“There were a lot of jokes about food that Harry was eating. He couldn’t bring himself to spell the word pork. It was like p, blank blank, k and it made everyone laugh,” Elliott said, adding that it was nearly impossible for Harry or the other Jewish servicemen to keep strictly kosher during the war.
Food jokes aside, Bochner had to confront the antisemitism that was widespread both in Europe at the time, but also within Canadian society and from his own men. On one occasion, when someone piped up that the (now-defunct) Eaton’s department stores were owned by Jews, according to Elliott Shiff, the Jewish sergeant set them straight.
“Harry’s Jewishness was important to him. He wasn’t a religious man. But there are so many references throughout the letters that obviously he grew up in a religious family and that stayed with him, especially as he found himself at war among mostly non-Jews,” Elliott said.
Which is why the brothers were particularly moved when they discovered a letter in their late grandmother’s bedside table from a Jewish chaplain, Capt. Isaac Rose, of Ottawa. It was he who had given Harry a proper Jewish burial in a temporary grave in a meadow near Zutphen.
Rose was one of the first Canadian rabbis permitted to join the troops overseas in the Second World War. He was embedded with the Canadian army as it moved through Italy and then across to France, in March of 1945, to go into action in the Netherlands.
After the war, Rose immigrated to Israel, where he became a client of Jonathan’s. Neither was aware of the connection to his great-uncle Harry. After Jonathan read the old letter, he was stunned and moved by its message.
“And he writes to our great-grandmother that he knew Harry and that he was brave and he was a leader. ‘But mostly, I think of his smile and he was always happy and he knew what he was fighting for and he believed that he was fighting for your freedom.’ And he writes that ‘If you may ask why, if he was so good, why was his candle snuffed out so early? And you should know,’ the rabbi wrote ‘that some people on this earth complete what they’re here for, in a short time’. And it’s signed, Rabbi Isaac Rose.’’
Jonathan then reached out to his client, who confirmed his identity, in a goosebumps kind of moment.
“I said, ‘You buried our uncle’. And here we were 60 years later in Jerusalem and we knew each other.”
The Dutch who still pay tribute
There were more goosebump moments like that during the brothers’ trip through the Netherlands.
In a previous visit, Elliott had located the exact site where Harry had been killed: it was near a barn in the town of Gorssel. This time, 77 years later, the brothers and their families got to meet Johan Wolters, now 85, who had lived on the property at the time.
Wolters was a small boy when his family’s house was being shelled that day. He told the Shiffs he remembered seeing Harry Bochner’s body being carried out of the barn, and the fatal head wound.
The next day, the Shiffs took part in a small memorial service held in the meadow near Zutphen, where Harry had been buried by Rabbi Rose. Organizers had erected 11 markers, including one with a Star of David, for the Canadians who were killed.
The Shiffs learned that after the war, a young girl who lived next to the graveyard, Antje van Geetenbeek, took it upon herself to take care of the graves. She would put flowers on them every day on her way to school.
Incredibly, she was still alive, and in her 90s. For this memorial service, she brought her grandchildren along, and as she was in a wheelchair, she handed out 11 bouquets for them to place at the site.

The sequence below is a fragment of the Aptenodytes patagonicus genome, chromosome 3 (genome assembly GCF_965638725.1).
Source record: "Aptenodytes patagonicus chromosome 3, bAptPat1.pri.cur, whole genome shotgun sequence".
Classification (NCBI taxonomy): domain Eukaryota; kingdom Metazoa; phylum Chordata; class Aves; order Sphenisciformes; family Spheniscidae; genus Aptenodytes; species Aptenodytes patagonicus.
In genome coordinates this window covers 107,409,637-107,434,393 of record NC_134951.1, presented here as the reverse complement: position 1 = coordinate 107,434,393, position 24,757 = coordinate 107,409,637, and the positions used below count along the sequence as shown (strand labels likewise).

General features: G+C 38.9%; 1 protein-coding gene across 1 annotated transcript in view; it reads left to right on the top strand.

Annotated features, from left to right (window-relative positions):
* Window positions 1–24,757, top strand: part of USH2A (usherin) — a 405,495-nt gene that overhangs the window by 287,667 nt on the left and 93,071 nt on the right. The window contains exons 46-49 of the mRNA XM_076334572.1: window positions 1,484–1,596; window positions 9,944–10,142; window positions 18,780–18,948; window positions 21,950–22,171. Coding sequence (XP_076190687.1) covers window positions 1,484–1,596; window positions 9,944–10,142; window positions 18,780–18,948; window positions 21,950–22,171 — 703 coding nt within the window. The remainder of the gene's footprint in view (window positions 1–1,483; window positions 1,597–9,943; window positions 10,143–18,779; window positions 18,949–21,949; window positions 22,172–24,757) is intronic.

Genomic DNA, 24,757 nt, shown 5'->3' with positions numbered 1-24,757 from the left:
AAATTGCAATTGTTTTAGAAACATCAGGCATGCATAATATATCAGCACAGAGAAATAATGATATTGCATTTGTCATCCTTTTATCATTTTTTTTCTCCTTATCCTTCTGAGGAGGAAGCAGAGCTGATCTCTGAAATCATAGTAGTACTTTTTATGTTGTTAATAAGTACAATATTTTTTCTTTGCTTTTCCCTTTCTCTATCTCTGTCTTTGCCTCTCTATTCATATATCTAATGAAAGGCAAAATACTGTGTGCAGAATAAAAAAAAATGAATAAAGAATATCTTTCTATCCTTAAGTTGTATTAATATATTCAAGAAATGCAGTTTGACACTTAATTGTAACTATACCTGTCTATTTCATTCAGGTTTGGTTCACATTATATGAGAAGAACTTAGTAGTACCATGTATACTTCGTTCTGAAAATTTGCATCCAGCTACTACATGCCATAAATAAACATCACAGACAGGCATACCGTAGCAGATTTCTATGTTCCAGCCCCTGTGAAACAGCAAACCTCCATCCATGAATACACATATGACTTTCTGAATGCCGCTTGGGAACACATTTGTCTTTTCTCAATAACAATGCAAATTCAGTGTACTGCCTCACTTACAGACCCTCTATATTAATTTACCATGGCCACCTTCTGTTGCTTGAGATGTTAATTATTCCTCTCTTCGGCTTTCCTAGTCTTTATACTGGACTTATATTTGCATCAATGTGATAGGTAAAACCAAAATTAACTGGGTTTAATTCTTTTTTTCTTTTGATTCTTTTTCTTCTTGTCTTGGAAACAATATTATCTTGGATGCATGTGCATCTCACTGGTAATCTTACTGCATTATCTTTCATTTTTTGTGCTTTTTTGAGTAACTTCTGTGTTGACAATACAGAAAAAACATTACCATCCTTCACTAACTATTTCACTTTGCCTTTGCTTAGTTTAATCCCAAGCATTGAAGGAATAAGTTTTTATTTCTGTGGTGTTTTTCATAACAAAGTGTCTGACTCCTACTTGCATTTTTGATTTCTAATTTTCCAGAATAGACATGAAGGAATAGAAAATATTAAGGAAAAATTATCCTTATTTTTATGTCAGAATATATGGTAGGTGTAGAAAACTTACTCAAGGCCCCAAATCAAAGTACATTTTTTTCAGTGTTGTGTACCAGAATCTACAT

Bringing Israel to Harry
But it was at the large Holten cemetery where the brothers were able to commemorate their uncle in a much more traditional way.
The Holten cemetery was where their great-uncle was reburied properly after the war, together with hundreds of his comrades who died in the last few weeks and hours of the fighting, and even after the ceasefire.
Aside from the stones and dirt which Jonathan brought from Jerusalem, and the pebbles which Elliott had brought from Canada, they also carried Harry’s personal Jewish prayer book, a siddur, which he had with him during the war. (His army records show he had three such books in his kit. These were sent back to the family with his personal effects.)
Since there were not enough Jewish men that day to form a minyan, Jonathan Shiff felt that he could not recite the Jewish prayer of mourning, the Kaddish. Instead, he adapted the prayer for the soldiers of the Israeli Defence Forces, the El Maaleh Rachamim, and chanted it in English, on behalf of all soldiers who fell fighting the Nazis.
When asked why they made this trip for a relative they never knew, Jonathan replied that he felt a duty to do for Harry what the fallen soldier’s own parents and siblings never managed to do: visit his grave.
“Even though he wasn’t our father or grandfather, and in a sort of bizarre kind of way, Elliott and I both feel like we know him really well, and so being on this trip for us was to honour him and to sort of be there for him,” Jonathan explained.
- Hear the Shiff brothers at the memorial services in this interview with The CJN Daily podcast, with Ellin Bessner
The importance of memory
Elliott thinks his grandmother couldn’t make the trip and maybe didn’t want to, because losing her baby brother was too painful.
“I was thinking a lot on the trip, and since, about the significance of memory. Does it matter to him? Does it matter to be remembered, that we did this?” Jonathan asked. “It feels like it does. It feels like it does. Maybe somewhere he knows that we did this. And also, I think, for us and our children, I think it’s important that he be remembered, his sacrifice be remembered.”
In the ensuing years since the discovery of the letters, the Shiffs have had them all transcribed. And Elliott’s daughter Carly has done a photography project with them. There’s even talk of trying to turn it all into a book, or a screenplay.
It would be the story of a man who left for war a little rough around the edges, but then, according to Jonathan, earned admiration from his men. Harry was killed as a hero, rescuing one of his men under fire.
“And so I think in addition to the family interests, which we have, there’s a universal story here about this man, how he developed, how the war changed him and how he really evolved and how the best parts of his personality came out in that hell over there in Europe.”
Ed. Note: While the Canadian military spelled his name Bockner, the family spells the name Bochner.